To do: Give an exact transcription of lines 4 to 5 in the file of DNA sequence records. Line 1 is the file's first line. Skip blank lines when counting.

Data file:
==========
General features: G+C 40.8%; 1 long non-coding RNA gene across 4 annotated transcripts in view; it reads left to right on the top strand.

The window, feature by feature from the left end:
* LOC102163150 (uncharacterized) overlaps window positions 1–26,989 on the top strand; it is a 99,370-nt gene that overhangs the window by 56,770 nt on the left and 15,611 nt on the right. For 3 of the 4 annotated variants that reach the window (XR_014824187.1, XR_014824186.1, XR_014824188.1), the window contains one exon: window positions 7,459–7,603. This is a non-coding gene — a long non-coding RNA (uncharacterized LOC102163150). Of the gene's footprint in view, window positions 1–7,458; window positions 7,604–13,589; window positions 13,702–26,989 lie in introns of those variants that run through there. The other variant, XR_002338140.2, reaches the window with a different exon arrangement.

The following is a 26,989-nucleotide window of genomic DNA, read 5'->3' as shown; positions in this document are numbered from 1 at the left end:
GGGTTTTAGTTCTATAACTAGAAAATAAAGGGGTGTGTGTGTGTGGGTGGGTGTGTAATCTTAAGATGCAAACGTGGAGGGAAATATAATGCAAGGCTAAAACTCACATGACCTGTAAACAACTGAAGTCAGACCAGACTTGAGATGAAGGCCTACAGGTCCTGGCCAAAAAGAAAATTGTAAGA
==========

The following is a 26,989-nucleotide window of genomic DNA, read 5'->3' as shown; positions in this document are numbered from 1 at the left end:
GGGTTTTAGTTCTATAACTAGAAAATAAAGGGGTGTGTGTGTGTGGGTGGGTGTGTAATCTTAAGATGCAAACGTGGAGGGAAATATAATGCAAGGCTAAAACTCACATGACCTGTAAACAACTGAAGTCAGACCAGACTTGAGATGAAGGCCTACAGGTCCTGGCCAAAAAGAAAATTGTAAGA